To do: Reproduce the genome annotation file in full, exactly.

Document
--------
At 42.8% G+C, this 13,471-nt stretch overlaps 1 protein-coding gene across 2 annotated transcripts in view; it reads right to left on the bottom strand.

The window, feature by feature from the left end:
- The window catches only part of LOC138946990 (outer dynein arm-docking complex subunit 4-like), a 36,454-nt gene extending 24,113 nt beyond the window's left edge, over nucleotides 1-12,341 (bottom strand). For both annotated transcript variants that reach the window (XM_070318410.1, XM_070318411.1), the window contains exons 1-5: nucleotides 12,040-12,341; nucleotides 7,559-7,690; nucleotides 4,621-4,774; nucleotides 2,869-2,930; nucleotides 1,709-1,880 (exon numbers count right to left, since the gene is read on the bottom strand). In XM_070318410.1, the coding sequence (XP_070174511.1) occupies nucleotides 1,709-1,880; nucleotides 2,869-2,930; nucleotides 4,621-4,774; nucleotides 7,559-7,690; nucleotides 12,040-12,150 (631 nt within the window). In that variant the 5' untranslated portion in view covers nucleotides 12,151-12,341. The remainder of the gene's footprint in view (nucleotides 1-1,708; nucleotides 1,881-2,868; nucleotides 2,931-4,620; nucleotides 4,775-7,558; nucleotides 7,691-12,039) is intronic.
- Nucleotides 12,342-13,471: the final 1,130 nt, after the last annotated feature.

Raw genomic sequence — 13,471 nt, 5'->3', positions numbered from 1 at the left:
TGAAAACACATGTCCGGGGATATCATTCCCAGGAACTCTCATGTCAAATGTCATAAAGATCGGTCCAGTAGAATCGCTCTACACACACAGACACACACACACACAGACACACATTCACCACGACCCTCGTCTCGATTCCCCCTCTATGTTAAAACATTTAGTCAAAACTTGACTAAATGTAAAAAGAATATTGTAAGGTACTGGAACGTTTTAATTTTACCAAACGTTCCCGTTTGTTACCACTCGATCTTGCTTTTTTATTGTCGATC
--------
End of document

At 42.8% G+C, this 13,471-nt stretch overlaps 1 protein-coding gene across 2 annotated transcripts in view; it reads right to left on the bottom strand.

The window, feature by feature from the left end:
- The window catches only part of LOC138946990 (outer dynein arm-docking complex subunit 4-like), a 36,454-nt gene extending 24,113 nt beyond the window's left edge, over nucleotides 1-12,341 (bottom strand). For both annotated transcript variants that reach the window (XM_070318410.1, XM_070318411.1), the window contains exons 1-5: nucleotides 12,040-12,341; nucleotides 7,559-7,690; nucleotides 4,621-4,774; nucleotides 2,869-2,930; nucleotides 1,709-1,880 (exon numbers count right to left, since the gene is read on the bottom strand). In XM_070318410.1, the coding sequence (XP_070174511.1) occupies nucleotides 1,709-1,880; nucleotides 2,869-2,930; nucleotides 4,621-4,774; nucleotides 7,559-7,690; nucleotides 12,040-12,150 (631 nt within the window). In that variant the 5' untranslated portion in view covers nucleotides 12,151-12,341. The remainder of the gene's footprint in view (nucleotides 1-1,708; nucleotides 1,881-2,868; nucleotides 2,931-4,620; nucleotides 4,775-7,558; nucleotides 7,691-12,039) is intronic.
- Nucleotides 12,342-13,471: the final 1,130 nt, after the last annotated feature.

Raw genomic sequence — 13,471 nt, 5'->3', positions numbered from 1 at the left:
TGAAAACACATGTCCGGGGATATCATTCCCAGGAACTCTCATGTCAAATGTCATAAAGATCGGTCCAGTAGAATCGCTCTACACACACAGACACACACACACACAGACACACATTCACCACGACCCTCGTCTCGATTCCCCCTCTATGTTAAAACATTTAGTCAAAACTTGACTAAATGTAAAAAGAATATTGTAAGGTACTGGAACGTTTTAATTTTACCAAACGTTCCCGTTTGTTACCACTCGATCTTGCTTTTTTATTGTCGATC